Andrew Sinclair (Andrew Annadale Sinclair) Biography
(1935– ), (Andrew Annadale Sinclair), The Breaking of Bumbo, My Friend Judas, The Hallelujah Bum
Literature Reference: American Literature, English Literature, Classics & Modern FictionEncyclopedia of Literature: Seven Against Thebes (Hepta epi Thēbas; Septem contra Thebas) to Sir Walter Scott and Scotland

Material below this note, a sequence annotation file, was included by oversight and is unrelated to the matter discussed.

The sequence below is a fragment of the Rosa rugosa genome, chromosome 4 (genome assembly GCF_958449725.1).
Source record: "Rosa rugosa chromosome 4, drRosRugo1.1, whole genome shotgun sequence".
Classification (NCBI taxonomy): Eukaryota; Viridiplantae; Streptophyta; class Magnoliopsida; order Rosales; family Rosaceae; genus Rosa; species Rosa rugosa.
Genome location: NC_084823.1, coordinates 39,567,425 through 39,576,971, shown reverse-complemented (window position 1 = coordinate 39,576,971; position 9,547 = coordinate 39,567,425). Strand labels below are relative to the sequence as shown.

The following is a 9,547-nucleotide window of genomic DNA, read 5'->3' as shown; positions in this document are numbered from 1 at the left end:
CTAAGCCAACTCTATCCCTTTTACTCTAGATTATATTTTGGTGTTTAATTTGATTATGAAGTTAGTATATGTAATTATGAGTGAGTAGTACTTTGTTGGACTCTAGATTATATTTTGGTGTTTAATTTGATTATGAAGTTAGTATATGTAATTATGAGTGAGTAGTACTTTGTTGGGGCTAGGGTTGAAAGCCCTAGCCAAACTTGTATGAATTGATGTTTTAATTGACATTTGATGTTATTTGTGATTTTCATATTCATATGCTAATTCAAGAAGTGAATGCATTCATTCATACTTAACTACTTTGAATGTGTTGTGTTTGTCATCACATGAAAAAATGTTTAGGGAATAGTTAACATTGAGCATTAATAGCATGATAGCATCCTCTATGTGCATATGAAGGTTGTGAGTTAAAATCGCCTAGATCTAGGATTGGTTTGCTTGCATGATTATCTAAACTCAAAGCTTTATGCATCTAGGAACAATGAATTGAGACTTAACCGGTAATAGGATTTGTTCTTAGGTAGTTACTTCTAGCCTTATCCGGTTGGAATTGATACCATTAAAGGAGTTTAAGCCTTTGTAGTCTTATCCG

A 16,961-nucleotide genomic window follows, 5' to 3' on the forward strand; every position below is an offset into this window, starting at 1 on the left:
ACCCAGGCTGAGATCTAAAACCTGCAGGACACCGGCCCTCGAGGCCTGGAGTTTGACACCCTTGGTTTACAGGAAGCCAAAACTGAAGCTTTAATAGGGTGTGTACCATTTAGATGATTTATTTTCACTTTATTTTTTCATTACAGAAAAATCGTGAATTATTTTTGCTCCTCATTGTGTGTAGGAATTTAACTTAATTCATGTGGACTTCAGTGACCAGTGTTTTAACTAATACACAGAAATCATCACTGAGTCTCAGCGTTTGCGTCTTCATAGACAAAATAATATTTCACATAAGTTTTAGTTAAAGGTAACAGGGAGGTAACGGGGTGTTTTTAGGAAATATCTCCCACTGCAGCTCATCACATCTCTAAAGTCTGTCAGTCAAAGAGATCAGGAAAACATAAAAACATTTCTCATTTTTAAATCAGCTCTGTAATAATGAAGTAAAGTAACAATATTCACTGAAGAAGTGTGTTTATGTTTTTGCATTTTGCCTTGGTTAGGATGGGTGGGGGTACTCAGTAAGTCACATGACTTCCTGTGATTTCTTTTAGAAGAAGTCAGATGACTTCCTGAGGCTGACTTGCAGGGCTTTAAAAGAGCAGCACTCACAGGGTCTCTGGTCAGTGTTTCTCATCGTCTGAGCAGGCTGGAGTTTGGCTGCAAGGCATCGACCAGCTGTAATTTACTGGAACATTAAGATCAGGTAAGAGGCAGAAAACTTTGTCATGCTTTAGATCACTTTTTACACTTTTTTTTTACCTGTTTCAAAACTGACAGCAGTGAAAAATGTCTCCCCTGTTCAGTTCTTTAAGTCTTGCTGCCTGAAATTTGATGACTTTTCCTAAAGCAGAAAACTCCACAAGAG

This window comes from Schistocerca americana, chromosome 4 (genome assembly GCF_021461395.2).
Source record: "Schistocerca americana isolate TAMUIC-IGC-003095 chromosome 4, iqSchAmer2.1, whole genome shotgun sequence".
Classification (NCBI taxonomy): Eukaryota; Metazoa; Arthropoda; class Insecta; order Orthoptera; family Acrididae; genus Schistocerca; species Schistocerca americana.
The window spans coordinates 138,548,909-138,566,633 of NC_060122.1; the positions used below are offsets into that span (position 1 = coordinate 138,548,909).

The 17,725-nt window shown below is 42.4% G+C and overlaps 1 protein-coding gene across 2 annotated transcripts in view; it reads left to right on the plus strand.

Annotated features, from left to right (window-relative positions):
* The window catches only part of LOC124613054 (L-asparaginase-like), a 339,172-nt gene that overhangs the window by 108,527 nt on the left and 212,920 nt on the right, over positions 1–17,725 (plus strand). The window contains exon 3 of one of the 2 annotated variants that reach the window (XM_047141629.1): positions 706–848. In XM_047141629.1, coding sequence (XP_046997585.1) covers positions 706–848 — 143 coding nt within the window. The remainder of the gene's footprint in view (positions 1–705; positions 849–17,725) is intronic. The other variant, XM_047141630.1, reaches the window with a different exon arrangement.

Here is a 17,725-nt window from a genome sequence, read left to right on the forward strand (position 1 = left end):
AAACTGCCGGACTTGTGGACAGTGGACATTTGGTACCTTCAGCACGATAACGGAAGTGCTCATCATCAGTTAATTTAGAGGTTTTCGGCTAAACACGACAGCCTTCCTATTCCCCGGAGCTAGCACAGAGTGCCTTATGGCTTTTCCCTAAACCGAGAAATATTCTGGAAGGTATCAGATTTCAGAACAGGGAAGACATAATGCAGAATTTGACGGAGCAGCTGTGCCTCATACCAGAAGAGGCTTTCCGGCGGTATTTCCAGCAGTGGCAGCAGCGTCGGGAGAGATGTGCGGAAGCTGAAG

British novelist, biographer, and cultural historian, born in Oxford, educated at Eton, at Harvard, and at Cambridge, where he became a don. His first novel, The Breaking of Bumbo (1959), based on his experiences in the army, was made into a film. My Friend Judas (1959), a comic novel set in Cambridge, describes the anarchic activities of its hero, Ben Birt; The Hallelujah Bum (1963; US title The Paradise Bum) is a sequel. Other fiction includes The Project (1960), a futuristic fantasy about nuclear weapons; The Raker (1964), a historical novel; A Patriot for Hire (1978), a political satire set in Britain in the near future; and The Facts in the Case of E. A. Poe (1979), a mixture of fiction and biographical fact. Perhaps his best-known work is his ‘The Albion Triptych’: Gog (1967), a panoramic account of English history from the building of Stonehenge to the Second World War, incorporating elements of Druidic myth, Arthurian legend, and surreal fantasy; Magog (1972), a satire about political corruption; and King Ludd (1988), which moves from Cambridge in the 1930s to London in the late 1980s. The protagonists are George Griffin (‘Gog’), a Cambridge undergraduate, and his corrupt and self-seeking half-brother Magnus Ponsonby (‘Magog’), whose nicknames recall the giants of Ancient British legend. The Far Corners of the Earth (1991) is the first novel in his ‘Empire Quartet’, a fictionalized account of the history of the Sinclairs from the Highland Clearances onwards; The Strength of the Hills (1992) follows his ancestors' lives in India and Canada prior to the First World War. Sinclair's numerous works of biography include volumes on Dylan Thomas (1975), Jack London (1977), and Francis Bacon (1993). Other works include War Like a Wasp: The Lost Decade of the Forties (1989), a study of Fitzrovia during the period; The Need to Give (1990), an account of arts patronage through the ages; The Naked Savage (1991), a portrait of the savage as myth and reality in history; The Sword and the Grail (1993), about the Knights Templars' role in the discovery of America; and a memoir of the 1960s, In Love and Anger (1994).
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